The question of whether a company should face liability for the actions of an employee, out of hours and away from the workplace, has recently been considered twice. First by the Court of Appeal in the context of a Christmas party in Bellman v Northampton Recruitment Ltd (2018), the judgment in which was handed down on 11 October 2018, and then in the context of a deliberate data breach by an employee in Wm Morrison Supermarkets plc v Various Claimants (2018) in which the judgment was handed down on 22 October 2018.

In Wm Morrison, an employee of the supermarket was passed personal data relating to almost 100,000 employees of the supermarket in the course of his employment. Whilst the data was passed to him for proper purposes, in addition to handling the data in accordance with his duties, he chose to download it and then, from his home and outside working hours, to post the data on the intranet and send it to three newspapers. The employee was arrested, charged and convicted of criminal offences, and the supermarket was pursued for damages for the misuse of personal data, breach of confidence and breach of statutory duty.

The Court of Appeal applied the two stage test set out in the Supreme Court's judgment in Mohamud v Wm Morrison Supermarkets plc (Insurance Advisor Alert March 2016) which involves identifying the nature of the wrongdoer's role and then evaluating whether there was sufficient connection between that role and the wrongful conduct to justify the employer being held liable for that conduct. Whilst the criminal actions of the employee were deliberate and occurred outside the workplace, the handling of the data was within the field of activities of his employment and his actions were sufficiently closely connected with his duties to see the supermarket vicariously liable for his actions.

In Bellman, the managing director, who had arranged the company's Christmas party and was viewed as the company's directing mind, assaulted an employee in the course of a disagreement when drinking after the party in a hotel, to which the managing director had arranged taxis for a number of employees.

The Claimant and a number of his colleagues were discussing company business, including concern that a new employee was being paid substantially more than others. The managing director started to lecture the group, lost his temper and punched the Claimant who fell backwards and suffered a serious head injury.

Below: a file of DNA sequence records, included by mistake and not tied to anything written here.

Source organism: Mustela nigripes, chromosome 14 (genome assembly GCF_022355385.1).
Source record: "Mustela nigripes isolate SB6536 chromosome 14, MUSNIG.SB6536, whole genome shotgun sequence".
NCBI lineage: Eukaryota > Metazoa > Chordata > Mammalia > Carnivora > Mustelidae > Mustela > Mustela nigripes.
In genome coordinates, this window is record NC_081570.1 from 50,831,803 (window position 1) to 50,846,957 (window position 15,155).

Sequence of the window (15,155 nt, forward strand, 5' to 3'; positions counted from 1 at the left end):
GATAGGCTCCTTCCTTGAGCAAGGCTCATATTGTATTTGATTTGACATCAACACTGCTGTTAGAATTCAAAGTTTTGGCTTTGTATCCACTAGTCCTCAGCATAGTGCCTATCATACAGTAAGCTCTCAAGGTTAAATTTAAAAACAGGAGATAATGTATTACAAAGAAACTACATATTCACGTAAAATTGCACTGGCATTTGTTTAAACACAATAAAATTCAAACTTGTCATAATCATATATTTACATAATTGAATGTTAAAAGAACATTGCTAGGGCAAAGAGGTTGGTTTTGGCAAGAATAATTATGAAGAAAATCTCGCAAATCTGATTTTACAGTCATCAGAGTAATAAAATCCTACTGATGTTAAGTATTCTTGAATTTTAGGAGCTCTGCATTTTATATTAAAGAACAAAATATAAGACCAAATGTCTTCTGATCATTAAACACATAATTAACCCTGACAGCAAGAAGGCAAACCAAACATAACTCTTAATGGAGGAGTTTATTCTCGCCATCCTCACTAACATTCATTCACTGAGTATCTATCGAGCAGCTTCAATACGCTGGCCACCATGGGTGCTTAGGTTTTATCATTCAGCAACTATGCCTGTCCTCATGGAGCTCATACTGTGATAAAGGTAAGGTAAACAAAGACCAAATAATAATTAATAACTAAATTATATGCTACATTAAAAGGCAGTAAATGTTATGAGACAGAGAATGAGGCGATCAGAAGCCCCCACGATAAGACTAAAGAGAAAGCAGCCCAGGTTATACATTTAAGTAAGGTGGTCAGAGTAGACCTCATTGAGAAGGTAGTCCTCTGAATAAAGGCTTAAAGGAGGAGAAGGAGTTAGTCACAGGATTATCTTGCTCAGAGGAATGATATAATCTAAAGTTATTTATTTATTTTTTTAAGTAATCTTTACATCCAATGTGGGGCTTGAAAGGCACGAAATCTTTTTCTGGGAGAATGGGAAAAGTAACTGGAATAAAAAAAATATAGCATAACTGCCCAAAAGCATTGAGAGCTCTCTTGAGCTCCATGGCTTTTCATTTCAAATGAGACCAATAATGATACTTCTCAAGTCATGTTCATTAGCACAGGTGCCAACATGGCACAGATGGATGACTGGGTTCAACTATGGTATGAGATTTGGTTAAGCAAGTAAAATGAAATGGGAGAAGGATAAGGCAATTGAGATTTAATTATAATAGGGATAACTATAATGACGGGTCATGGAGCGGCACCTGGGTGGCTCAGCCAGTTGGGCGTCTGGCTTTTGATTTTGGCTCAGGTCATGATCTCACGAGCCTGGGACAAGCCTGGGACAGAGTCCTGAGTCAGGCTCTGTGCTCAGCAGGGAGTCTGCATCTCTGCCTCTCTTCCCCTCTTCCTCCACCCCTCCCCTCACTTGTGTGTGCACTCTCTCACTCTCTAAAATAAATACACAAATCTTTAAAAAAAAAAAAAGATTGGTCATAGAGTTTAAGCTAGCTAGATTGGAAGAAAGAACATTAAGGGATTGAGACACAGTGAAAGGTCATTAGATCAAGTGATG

Whilst the incident occurred at an event attended voluntarily which was at a different location from the Christmas party, as it did in Wm Morrison above the Court of Appeal applied the two stage test set out in the Supreme Court's judgment in Mohamud. The Court found that the managing director's remit and authority were wide and that his lecturing of the group involved the exercise of his authority over the other employees. The assault constituted a misuse of that authority and, despite the time and place of the drinking session, there was a sufficient connection between his role and the assault to render the company vicariously liable for it.

The Court of Appeal emphasised that the facts of this case were unusual and that liability will not arise just because an argument between colleagues about work related matters leads to an assault even where one is considerably more senior than another.

While these decisions and other recent decisions demonstrate that the Courts are willing to find businesses and organisations responsible for the actions of their employees and contractors despite them occurring away from the workplace and outside working hours, care should be taken to consider the controls applied in these decisions when assessing whether vicarious liability might arise in a claim.

The recent developments in vicarious liability are discussed in our annual market conditions and trends report, published last month, which can be accessed here.